The workplace is full of uncertainties and insecurity. But one thing is certain. The workforce is getting older and people, by choice or necessity, are working longer. So what are employers and trade unions doing about this major demographic shift?
Employers frequently bemoan the shortage of relevant skills, yet allow people with experience and skills to leave through early retirement or redundancy.
More than 1.5 million people over 50 are working in health and social work and more than 1.2 million in both education and retail, according to the Chartered Institute of Personnel and Development.
It is doubtful that the replacements for these workers will be fully met by school leavers and many industries have a poor record on retaining older workers, seeing a large drop-off in the number aged between 45-49 and 60-64.
Finance, public administration and ICT all see a drop of more than 60% between the number of workers they employ in their late 40s and in their late 60s.
The TUC is currently engaged in a European-funded research project, WorkAge. The three-year project is being led by Nottingham Trent University in partnership with Workplace Innovation Limited.
The TUC itself commissioned research last year looking at the challenges and opportunities for trade unions in representing an ageing workforce.
It produced seven key recommendations and, in particular, recognised diversity across the older workforce – those who delay retirement because they want to; those who work longer for economic reasons; and those who want to work but are prevented from doing so by health reasons.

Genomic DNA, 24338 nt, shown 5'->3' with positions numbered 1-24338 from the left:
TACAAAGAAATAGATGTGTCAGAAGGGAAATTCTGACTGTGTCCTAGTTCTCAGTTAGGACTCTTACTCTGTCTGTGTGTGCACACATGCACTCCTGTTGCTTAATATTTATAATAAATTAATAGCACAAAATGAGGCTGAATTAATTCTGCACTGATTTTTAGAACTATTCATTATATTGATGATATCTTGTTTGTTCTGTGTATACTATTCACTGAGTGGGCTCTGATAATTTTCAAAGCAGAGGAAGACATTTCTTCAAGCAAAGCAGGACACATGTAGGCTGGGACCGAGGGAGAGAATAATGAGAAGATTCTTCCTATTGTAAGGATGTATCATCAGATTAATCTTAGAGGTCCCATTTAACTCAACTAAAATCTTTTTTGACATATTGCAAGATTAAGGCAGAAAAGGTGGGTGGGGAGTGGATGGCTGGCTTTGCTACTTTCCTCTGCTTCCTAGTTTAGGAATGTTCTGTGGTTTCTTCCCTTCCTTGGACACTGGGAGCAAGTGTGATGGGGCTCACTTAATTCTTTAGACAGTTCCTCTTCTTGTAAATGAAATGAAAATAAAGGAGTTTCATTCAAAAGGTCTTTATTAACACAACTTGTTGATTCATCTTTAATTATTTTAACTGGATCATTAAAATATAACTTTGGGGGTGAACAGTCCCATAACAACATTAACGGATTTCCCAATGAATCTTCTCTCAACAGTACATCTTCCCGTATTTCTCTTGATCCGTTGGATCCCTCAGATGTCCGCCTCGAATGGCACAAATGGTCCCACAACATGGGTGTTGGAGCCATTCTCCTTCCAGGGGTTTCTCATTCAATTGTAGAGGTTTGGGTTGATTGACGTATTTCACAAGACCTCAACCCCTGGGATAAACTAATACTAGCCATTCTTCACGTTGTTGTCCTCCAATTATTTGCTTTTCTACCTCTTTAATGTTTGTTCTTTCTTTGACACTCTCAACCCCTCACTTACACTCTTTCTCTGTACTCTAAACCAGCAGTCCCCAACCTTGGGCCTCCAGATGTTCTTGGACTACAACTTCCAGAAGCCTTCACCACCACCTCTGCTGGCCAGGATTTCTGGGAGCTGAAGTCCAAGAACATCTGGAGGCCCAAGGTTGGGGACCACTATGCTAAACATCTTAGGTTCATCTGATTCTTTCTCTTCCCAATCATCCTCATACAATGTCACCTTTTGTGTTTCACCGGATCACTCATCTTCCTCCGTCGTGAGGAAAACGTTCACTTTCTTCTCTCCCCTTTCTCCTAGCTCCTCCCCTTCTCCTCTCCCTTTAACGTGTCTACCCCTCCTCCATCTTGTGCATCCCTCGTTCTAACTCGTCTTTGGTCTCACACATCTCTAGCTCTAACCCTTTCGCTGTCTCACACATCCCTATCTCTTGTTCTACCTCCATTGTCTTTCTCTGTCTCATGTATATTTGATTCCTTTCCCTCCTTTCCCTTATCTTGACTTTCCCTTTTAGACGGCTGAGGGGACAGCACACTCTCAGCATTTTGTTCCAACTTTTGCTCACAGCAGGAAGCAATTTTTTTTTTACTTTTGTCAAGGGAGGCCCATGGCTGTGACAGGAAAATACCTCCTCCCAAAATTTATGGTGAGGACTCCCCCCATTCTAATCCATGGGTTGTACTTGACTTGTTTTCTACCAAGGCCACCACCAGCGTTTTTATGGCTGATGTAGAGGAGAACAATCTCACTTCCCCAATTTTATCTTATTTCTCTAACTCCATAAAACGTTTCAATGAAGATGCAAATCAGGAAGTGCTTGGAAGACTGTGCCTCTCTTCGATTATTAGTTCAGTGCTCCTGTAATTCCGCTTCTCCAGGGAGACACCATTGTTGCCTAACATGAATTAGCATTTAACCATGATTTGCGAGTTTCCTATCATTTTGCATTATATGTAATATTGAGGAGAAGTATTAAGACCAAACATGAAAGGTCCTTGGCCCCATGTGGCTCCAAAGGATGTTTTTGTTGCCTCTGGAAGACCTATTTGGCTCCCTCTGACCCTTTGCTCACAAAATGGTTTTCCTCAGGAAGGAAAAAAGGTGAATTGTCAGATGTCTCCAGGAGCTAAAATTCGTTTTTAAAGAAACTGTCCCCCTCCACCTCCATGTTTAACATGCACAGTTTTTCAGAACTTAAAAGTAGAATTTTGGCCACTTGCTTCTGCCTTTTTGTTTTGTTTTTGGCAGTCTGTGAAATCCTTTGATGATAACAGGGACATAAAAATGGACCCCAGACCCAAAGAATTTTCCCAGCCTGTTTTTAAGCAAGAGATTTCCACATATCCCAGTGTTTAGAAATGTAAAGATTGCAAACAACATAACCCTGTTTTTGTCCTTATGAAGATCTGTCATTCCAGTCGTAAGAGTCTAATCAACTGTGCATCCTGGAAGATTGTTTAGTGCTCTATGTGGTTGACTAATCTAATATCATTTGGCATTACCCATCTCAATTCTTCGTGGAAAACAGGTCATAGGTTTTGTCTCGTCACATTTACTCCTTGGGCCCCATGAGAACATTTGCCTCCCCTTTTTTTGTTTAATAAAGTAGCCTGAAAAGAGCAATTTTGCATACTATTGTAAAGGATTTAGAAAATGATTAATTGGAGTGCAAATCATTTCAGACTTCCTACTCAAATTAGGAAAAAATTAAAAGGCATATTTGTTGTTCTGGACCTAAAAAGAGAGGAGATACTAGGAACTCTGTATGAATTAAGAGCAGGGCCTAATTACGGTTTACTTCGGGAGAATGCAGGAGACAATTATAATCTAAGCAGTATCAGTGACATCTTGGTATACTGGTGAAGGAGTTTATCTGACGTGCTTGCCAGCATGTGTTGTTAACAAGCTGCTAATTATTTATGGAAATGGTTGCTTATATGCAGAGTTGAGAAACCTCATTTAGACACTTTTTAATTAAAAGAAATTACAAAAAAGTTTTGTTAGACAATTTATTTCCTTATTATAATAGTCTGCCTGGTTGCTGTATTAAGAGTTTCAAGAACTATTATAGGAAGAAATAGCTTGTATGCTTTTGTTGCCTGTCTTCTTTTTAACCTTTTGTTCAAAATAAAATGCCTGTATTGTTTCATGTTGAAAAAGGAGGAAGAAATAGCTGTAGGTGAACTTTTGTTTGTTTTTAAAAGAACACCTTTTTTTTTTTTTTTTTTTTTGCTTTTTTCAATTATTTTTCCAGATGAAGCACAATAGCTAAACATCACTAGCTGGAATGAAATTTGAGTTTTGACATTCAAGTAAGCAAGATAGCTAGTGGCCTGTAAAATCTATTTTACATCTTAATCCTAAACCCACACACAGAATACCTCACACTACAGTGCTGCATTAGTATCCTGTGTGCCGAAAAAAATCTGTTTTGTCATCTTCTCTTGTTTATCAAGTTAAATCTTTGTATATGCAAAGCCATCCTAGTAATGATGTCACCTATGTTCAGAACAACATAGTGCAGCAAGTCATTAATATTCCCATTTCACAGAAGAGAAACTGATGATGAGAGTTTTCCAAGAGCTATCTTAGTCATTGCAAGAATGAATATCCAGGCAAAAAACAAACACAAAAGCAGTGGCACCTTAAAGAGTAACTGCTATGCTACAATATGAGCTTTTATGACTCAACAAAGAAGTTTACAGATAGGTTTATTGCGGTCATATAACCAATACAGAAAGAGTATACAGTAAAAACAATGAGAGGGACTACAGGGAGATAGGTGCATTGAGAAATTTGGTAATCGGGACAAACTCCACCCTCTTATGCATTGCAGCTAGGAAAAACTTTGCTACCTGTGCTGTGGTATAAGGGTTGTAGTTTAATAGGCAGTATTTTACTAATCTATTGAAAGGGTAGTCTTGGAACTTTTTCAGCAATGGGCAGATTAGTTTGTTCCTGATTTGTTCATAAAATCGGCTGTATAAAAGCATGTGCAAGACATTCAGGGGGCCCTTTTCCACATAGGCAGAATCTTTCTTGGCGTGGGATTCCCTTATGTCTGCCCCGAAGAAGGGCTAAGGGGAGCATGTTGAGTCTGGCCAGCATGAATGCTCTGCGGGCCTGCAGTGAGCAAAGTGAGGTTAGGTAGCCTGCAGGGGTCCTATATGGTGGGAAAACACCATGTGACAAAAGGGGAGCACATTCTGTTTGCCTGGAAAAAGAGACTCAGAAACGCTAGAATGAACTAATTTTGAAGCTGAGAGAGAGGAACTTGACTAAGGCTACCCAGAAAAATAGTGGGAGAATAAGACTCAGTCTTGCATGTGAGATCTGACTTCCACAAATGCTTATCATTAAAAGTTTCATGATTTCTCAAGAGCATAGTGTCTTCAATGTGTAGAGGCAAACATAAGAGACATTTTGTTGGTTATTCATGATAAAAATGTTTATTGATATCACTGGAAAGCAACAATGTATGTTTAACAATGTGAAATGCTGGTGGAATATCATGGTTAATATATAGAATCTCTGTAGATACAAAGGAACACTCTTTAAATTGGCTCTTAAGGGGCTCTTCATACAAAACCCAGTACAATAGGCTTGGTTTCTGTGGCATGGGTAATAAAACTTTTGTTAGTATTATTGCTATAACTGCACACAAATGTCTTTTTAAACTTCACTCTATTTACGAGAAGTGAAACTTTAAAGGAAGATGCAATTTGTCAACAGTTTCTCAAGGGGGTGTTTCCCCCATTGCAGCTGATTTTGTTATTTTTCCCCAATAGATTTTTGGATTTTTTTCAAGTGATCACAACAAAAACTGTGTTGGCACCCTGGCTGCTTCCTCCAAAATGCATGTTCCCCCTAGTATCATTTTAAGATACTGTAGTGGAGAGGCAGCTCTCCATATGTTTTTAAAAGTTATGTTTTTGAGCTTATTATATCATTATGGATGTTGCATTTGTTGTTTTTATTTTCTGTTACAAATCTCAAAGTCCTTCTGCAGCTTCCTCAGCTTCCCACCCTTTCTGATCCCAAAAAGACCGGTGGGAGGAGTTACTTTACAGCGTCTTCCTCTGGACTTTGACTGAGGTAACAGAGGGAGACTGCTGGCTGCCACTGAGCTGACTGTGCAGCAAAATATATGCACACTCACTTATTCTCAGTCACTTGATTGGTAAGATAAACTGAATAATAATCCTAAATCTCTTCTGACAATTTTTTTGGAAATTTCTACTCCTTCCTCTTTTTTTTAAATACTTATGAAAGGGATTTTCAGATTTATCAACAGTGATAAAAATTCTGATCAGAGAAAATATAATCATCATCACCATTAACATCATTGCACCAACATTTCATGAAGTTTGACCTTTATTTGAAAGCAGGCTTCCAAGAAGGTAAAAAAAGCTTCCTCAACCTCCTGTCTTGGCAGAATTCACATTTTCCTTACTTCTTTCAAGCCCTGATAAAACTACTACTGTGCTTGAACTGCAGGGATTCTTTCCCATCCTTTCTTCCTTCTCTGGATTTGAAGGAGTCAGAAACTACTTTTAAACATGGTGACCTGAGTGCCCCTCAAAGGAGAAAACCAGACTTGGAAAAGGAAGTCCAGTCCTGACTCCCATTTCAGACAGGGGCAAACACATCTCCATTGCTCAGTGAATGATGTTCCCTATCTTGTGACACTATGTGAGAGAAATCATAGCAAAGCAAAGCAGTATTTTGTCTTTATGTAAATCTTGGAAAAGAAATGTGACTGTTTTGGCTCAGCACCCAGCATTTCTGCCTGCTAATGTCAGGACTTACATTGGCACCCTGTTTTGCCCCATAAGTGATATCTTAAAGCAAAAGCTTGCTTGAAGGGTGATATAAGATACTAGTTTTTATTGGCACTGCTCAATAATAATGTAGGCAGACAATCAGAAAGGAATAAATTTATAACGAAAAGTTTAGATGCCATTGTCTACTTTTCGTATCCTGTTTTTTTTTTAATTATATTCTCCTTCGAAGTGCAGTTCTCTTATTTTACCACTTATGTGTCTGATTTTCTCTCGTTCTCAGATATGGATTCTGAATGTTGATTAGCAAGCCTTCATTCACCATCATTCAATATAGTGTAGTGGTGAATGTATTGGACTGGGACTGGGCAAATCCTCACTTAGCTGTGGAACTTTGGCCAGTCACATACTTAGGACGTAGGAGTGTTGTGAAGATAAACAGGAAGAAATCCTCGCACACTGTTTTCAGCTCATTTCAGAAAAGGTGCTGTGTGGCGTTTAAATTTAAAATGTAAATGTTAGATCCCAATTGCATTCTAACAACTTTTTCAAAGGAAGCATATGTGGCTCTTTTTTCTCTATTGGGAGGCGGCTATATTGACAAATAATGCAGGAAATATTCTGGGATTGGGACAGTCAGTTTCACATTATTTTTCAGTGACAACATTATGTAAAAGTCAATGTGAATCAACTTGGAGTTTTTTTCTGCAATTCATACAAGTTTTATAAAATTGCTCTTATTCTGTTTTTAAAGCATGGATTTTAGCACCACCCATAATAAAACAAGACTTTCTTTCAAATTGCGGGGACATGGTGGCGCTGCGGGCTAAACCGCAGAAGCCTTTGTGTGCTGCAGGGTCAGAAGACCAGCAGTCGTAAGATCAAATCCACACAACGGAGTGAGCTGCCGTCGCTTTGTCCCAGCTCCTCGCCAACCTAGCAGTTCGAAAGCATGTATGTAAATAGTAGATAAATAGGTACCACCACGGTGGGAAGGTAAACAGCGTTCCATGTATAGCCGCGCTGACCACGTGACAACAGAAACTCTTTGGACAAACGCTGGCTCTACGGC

Unions need to provide support in many different ways to meet these diverse needs, and suggest interventions that offer solutions.
WorkAge is identifying and piloting non-age related workplace interventions that enhance engagement and delay the intention to retire, as well as developing evidence-based workplace practices.
These will focus on enabling people at all levels to use and develop their skills to the fullest possible extent during their working lives.
Two pilot sites are being used for the research – the maternity service in the Southern Health & Social Care Trust, Northern Ireland, and the Place Directorate, Stoke on Trent City Council. Three change facilitators have been hired from the two organisations.
WorkAge is concerned with four areas – work organisation; structures and work systems; learning and reflection; and worker engagement.
Participation of the workforce and their unions has been voluntary. Although currently only half way through, benefits are already being identified.
In Stoke, the mobile cleaning team have seen their ideas taken up and frontline workers now participate in monthly meetings with management.
In the maternity unit in the Southern Health and Social Care Trust, multidisciplinary team meetings now take place monthly, improving participation and removing duplication.
In both cases inviting greater participation of workers at all levels is improving morale and a sense of wellbeing. The project team will survey all staff after 12 months to examine what, if any, impact the interventions might have on older workers and retirement decisions.
WorkAge will share the outcomes of its research and practices to the widest possible audience within the UK and Europe. It will link evidence for practical solutions with policy thinking via a resource toolkit.